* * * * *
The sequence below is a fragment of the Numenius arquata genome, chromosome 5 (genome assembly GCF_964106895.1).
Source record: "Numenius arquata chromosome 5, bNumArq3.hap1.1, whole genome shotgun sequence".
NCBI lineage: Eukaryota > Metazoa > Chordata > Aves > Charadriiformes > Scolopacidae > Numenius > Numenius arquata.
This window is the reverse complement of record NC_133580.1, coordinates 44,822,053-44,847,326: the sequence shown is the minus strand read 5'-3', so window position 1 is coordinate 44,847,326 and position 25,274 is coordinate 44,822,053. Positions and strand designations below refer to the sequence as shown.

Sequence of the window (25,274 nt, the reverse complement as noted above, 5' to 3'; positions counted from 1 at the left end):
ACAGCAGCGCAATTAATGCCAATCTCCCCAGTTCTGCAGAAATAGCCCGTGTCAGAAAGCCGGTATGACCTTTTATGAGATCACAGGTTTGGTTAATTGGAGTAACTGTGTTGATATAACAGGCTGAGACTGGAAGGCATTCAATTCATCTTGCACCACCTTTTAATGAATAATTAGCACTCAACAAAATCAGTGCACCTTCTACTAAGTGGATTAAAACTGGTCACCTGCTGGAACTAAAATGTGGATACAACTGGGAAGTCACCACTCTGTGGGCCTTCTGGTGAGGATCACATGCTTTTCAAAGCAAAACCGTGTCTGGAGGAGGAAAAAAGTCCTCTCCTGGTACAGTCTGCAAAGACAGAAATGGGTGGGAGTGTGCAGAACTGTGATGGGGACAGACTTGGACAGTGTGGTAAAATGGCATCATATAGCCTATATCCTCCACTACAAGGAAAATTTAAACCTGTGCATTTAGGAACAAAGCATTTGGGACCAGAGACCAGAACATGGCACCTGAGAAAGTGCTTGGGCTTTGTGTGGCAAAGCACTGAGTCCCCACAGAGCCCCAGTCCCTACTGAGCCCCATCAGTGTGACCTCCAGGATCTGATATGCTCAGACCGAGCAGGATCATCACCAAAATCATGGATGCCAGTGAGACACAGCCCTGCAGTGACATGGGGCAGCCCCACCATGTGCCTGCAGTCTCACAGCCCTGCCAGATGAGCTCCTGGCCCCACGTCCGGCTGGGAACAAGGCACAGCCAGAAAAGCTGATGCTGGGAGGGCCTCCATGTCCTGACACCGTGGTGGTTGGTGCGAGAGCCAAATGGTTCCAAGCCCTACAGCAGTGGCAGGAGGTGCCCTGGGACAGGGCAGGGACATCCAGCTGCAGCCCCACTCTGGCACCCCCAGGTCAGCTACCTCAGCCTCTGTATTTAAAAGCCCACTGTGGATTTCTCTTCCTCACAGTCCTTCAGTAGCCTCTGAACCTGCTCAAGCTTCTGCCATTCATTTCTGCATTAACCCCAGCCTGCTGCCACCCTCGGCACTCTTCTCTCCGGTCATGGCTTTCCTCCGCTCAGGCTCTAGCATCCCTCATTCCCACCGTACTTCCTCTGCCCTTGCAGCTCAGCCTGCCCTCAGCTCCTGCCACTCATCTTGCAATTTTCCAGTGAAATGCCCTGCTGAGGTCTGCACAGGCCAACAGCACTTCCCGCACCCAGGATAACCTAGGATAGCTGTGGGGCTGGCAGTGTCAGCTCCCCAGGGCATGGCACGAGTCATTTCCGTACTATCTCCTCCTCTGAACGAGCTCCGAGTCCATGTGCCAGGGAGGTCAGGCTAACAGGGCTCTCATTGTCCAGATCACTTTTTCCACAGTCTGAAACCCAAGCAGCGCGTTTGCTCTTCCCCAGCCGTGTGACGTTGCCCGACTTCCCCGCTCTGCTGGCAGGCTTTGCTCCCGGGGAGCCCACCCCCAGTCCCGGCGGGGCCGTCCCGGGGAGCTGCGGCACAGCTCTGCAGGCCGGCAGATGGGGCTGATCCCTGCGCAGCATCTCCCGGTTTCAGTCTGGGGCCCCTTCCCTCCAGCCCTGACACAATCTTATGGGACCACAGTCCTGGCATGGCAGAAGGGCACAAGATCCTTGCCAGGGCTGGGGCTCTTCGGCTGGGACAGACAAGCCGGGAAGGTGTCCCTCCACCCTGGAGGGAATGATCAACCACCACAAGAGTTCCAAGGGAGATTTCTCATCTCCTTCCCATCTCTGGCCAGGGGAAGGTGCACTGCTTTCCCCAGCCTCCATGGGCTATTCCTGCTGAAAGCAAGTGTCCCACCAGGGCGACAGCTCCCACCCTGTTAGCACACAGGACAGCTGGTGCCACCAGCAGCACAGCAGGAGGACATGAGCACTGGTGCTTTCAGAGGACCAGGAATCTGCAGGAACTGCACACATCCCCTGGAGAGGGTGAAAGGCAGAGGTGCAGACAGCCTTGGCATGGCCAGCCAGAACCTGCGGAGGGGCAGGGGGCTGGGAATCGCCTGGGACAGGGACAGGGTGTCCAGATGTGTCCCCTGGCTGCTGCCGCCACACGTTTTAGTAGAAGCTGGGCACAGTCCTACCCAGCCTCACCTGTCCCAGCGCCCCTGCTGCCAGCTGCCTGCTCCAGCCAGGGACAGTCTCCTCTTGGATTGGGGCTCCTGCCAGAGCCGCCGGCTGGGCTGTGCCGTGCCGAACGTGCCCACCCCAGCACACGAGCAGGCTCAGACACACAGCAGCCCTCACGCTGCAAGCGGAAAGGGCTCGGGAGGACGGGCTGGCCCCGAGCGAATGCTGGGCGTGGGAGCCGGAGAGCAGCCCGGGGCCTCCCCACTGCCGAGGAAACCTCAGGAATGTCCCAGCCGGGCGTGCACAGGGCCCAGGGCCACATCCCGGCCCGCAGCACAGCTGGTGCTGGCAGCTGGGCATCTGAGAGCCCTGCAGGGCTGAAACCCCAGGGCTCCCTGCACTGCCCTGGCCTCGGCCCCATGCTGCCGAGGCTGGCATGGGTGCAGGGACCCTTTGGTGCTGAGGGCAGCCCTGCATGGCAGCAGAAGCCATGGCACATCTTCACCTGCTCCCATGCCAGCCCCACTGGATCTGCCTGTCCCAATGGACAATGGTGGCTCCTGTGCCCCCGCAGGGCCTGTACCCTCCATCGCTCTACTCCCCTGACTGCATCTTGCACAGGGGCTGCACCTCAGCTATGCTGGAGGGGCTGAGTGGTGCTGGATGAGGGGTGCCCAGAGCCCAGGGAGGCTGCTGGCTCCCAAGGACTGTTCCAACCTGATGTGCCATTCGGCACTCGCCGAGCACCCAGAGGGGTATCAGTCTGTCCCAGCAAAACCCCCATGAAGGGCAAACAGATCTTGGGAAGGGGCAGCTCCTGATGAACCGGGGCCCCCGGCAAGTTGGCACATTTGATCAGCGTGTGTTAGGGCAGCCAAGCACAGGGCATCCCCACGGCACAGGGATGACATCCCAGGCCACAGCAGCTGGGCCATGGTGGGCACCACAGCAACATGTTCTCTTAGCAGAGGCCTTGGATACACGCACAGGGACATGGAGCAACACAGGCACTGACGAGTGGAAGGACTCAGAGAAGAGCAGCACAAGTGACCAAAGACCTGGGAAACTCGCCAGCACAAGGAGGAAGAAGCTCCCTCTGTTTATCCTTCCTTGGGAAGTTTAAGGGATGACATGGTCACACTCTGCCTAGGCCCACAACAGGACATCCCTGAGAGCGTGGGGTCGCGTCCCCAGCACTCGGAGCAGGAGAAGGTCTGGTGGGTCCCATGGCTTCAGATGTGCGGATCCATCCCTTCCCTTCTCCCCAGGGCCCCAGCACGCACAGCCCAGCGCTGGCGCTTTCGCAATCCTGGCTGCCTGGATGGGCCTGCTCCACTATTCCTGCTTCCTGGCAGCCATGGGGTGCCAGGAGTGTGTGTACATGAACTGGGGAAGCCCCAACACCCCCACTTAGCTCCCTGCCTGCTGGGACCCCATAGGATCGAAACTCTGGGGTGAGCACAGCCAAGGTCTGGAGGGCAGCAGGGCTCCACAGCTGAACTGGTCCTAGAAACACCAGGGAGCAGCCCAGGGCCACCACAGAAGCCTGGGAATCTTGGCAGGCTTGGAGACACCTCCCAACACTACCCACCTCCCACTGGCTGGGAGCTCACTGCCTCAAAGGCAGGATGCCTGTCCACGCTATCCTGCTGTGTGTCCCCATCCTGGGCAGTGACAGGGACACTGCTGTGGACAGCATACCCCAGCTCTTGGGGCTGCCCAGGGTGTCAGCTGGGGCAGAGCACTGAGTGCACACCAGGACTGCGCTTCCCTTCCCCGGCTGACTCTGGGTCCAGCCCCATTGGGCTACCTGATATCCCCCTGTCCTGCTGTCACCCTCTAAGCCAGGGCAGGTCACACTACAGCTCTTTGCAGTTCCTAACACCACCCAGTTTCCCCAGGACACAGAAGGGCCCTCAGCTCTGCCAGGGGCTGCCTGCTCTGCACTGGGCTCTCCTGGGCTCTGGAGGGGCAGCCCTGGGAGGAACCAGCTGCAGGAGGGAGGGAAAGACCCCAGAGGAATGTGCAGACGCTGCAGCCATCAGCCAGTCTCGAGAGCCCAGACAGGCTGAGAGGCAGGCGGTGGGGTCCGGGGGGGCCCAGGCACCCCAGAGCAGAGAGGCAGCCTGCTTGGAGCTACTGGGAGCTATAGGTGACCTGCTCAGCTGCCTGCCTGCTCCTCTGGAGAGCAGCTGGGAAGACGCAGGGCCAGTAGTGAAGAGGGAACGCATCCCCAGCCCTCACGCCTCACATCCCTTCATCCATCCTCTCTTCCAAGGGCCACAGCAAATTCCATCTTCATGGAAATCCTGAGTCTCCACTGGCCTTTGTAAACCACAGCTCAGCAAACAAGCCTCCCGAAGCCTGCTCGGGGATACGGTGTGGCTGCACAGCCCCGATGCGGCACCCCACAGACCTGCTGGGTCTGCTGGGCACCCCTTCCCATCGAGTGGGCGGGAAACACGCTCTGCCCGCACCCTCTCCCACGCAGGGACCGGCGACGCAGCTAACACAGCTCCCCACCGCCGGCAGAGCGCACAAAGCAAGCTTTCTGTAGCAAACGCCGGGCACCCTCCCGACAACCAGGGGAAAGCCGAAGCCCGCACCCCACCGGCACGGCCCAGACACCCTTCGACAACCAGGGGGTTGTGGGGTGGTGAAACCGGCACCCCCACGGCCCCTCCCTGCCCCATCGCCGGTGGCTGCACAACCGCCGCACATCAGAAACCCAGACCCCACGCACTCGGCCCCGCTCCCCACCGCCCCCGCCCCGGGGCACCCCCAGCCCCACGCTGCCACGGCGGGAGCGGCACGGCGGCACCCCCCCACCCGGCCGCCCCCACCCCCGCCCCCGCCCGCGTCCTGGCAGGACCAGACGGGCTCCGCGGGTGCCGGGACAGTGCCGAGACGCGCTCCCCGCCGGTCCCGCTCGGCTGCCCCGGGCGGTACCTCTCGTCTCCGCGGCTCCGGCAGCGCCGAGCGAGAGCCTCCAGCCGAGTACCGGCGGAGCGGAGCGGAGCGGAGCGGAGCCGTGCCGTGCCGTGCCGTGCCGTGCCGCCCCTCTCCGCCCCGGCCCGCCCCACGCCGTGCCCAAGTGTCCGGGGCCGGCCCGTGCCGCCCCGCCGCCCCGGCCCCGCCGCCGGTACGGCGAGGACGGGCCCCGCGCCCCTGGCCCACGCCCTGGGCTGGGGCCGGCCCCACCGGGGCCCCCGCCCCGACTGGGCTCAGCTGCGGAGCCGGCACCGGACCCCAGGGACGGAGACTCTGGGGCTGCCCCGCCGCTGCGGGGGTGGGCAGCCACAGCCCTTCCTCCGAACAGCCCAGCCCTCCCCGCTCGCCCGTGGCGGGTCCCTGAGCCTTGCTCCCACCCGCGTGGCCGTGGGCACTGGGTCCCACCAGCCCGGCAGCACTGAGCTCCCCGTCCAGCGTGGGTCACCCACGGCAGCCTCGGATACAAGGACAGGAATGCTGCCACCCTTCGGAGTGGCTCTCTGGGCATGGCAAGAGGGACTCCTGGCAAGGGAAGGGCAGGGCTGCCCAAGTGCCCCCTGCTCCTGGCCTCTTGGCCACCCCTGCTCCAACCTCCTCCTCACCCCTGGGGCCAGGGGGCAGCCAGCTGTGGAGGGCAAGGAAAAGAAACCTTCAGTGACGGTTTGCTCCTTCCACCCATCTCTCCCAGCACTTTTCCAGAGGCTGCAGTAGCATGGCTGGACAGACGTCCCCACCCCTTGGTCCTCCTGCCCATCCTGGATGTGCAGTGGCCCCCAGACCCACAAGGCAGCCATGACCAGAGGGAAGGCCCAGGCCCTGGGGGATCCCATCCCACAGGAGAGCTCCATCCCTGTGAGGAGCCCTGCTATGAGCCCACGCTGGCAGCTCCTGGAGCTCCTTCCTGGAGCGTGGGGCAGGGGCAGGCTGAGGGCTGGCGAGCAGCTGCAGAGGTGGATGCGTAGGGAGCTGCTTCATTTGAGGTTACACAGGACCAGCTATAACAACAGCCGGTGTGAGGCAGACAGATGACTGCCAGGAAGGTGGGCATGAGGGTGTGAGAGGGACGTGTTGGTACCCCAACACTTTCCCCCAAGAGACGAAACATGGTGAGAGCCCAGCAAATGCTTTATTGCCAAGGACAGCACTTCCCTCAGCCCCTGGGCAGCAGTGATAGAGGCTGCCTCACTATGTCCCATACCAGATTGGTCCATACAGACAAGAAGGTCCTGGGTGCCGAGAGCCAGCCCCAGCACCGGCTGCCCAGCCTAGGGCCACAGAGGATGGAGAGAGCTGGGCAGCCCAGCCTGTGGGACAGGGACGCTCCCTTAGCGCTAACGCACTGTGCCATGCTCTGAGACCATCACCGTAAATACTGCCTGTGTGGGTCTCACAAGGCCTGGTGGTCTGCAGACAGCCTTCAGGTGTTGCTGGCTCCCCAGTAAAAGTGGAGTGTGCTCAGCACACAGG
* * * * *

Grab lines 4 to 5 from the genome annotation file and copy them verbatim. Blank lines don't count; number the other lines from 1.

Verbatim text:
This window is the reverse complement of record NC_133580.1, coordinates 44,822,053-44,847,326: the sequence shown is the minus strand read 5'-3', so window position 1 is coordinate 44,847,326 and position 25,274 is coordinate 44,822,053. Positions and strand designations below refer to the sequence as shown.

Sequence of the window (25,274 nt, the reverse complement as noted above, 5' to 3'; positions counted from 1 at the left end):